[15:22] – Learning happens when it is active and productive. It happens when things are hard but not too hard. 

[16:33] – An educational therapist is not interested in the content being learned. It's about teaching the students how to access the curriculum and giving them strategies on what to do when they don’t understand.

[17:41] – Teachers have risen to the challenge with virtual learning. Ask for help if needed.

[19:56] – Karen and Rachel discuss how writing is a huge challenge. Rachel breaks down how she approaches helping students with writing as an educational therapist.

[21:43] – Is it an issue of not being able to think of content or is it an issue of not being able to write it down?

[22:59] – Breaking down the writing process to be more achievable is key. The mechanics of writing should be the last step.

[24:10] – A lot of schools and teachers are open to different approaches, so ask for clarification.

[25:56] – With distance learning, parents are seeing problems that educational therapists have been seeing for a long time, particularly the difficulty of using online portals.

[27:10] – Part of the building process for virtual learning is developing systems, routines, and calendars to organize their days.

[28:16] – In this building process, the goal is to build a strong system of managing time, managing things, and creating rules.

[30:02] – Therapists have a unique perspective because they can see the online portals of all schools and classrooms. Rachel describes what works best in her experience.

[31:43] – Rachel shares that in all her years of working as an educational therapist, she has never met a parent that has said that their child does not experience anxiety about learning.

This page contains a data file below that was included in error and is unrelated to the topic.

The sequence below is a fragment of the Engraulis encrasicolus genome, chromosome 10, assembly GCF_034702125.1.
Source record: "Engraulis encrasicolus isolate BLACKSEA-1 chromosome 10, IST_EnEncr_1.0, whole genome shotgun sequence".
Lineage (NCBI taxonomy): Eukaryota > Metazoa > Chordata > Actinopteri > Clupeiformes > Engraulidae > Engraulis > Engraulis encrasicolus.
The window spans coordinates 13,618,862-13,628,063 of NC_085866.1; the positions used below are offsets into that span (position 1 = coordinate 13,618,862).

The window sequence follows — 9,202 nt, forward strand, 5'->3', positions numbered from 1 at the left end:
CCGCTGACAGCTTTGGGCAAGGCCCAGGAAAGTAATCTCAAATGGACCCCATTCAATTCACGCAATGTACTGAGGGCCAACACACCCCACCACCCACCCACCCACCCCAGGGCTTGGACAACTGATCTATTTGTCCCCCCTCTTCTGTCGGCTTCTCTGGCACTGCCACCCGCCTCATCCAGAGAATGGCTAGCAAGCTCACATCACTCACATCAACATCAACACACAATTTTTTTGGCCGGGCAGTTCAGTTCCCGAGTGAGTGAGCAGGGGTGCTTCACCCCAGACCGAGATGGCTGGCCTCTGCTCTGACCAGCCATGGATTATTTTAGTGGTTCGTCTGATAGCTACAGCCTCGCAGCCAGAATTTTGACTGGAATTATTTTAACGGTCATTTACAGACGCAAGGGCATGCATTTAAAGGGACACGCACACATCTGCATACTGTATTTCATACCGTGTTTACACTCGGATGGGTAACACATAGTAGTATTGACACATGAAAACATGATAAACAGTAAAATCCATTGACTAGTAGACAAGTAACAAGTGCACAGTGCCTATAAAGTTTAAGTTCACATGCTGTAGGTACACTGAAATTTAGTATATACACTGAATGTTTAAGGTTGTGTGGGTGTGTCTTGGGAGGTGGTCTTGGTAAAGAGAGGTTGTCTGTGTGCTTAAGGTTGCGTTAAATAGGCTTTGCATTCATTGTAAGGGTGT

[34:13] – Helping kids create their own rules is part of Rachel’s process as well. This is empowering.


About Our Guest:

Rachel grew up in Los Angeles. She graduated from the University of California, Berkeley, where she earned a Bachelor of Arts with Honors in Sociology and minored in Jewish Studies. Rachel began tutoring students in high school, eventually choosing to pursue a career in education. For over six years, Rachel was a lead preschool teacher where she gained a firm foundation in explicit teaching. Rachel has been a tutor in private practice since 2004, working with students in a variety of subjects including all levels of math, reading, history and writing. After working with so many types of students over the years and realizing she was passionate about building relationships with and helping students who learn differently, Rachel decided to pursue Educational Therapy. She completed her coursework at the California State University, Northridge in December 2015 and Masters degree in December 2016. In her free time, Rachel loves spending time with her husband, Adam, and their dog, Fritzy, watching Cal Football, cooking for friends, and spinning. She is now a sought after Educational therapist and co-host of the Learn Smarter Podcast.


Connect with Rachell Kapp: